5. Consolidate Your Data

It can be difficult for managers to get the big picture from organizational data as it is generally scattered across multiple departments. Therefore, it is vital to bring all the business data together. With data consolidated in a single place accessible to analysts and managers, it will be easier for all departments to access when they need to formulate strategies or make critical decisions.


6. Communicate your Vision

Communication is key to any relationship, and the business setting is no exception. Making it clear to your employees that your organization is trying to accomplish a data-driven culture will make it easier for them to know what is required of them. When it is clear to them how their daily work will be affected and the benefits obtained from the change, they will be more supportive of your vision.


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Data Regulation & Compliance with Employee Data


With big data comes the responsibility of management and compliance with the General Data Protection Regulation [GDPR]. Employee  and customer data should be handled in line with GDPR requirements to ensure their safety and prevent hefty penalties. Below are the main areas your HR department should address to ensure compliance:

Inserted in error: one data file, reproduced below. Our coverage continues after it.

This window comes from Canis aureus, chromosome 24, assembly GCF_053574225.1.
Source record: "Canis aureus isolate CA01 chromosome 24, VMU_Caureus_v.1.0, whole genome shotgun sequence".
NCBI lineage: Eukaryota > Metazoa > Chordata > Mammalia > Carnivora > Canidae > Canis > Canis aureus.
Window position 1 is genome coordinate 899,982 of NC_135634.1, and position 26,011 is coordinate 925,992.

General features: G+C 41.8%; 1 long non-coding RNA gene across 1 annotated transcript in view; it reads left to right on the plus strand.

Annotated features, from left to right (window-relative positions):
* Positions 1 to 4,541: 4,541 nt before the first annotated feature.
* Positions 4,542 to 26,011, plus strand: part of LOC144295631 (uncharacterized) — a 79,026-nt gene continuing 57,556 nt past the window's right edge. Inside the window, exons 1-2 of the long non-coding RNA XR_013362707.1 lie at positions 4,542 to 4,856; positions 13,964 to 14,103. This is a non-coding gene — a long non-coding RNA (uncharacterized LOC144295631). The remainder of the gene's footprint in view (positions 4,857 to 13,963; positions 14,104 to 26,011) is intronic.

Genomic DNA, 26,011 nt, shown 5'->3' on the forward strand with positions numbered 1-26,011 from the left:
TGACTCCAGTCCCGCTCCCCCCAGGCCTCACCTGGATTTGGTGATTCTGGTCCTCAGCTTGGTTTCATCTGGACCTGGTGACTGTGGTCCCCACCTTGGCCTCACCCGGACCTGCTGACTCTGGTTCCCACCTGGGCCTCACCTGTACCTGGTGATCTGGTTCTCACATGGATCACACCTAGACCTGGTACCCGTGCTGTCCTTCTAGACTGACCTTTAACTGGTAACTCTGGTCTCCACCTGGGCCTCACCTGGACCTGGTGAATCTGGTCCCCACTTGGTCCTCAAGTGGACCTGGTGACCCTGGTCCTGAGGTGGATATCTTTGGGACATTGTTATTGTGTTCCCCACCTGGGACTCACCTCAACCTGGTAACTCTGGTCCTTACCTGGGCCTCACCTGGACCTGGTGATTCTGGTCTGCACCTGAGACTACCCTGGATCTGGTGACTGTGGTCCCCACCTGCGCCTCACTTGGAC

Privacy Policies - The privacy policy should include the employees' right under GDPR to ensure transparency and accountability as far as their data is concerned.


Data Processes - Employers should revise their processes to ensure the minimization principle is adhered to – collecting data only for the necessary purposes.


Security - Security is vital when dealing with personal information. As such, measures should be taken to ensure employee and customer data does not fall into the wrong hands.


File Management - For GDPR compliance, file management should be updated, with employees required to sign and acknowledge the information held by the organization on their behalf. The files should be deleted as soon as they are no longer needed to ensure compliance.


Introducing A New Culture


Change is never easy, and it will definitely take time if you are introducing a new culture. With the tips above, you will have taken the first bold step to ensure data is the fuel that drives your organization. This will see you reap numerous benefits such as higher efficiency, accuracy, and overall business growth.


Does your organization need help shaping its workplace culture? DH offers on-site and virtual solutions to help you create a thriving workplace culture. 

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About the Author

Daniel Santry

Daniel Santry is a US Business Development Manager for Wisetek, who are global leaders in
IT Asset Disposition, Data Destruction & IT Reuse.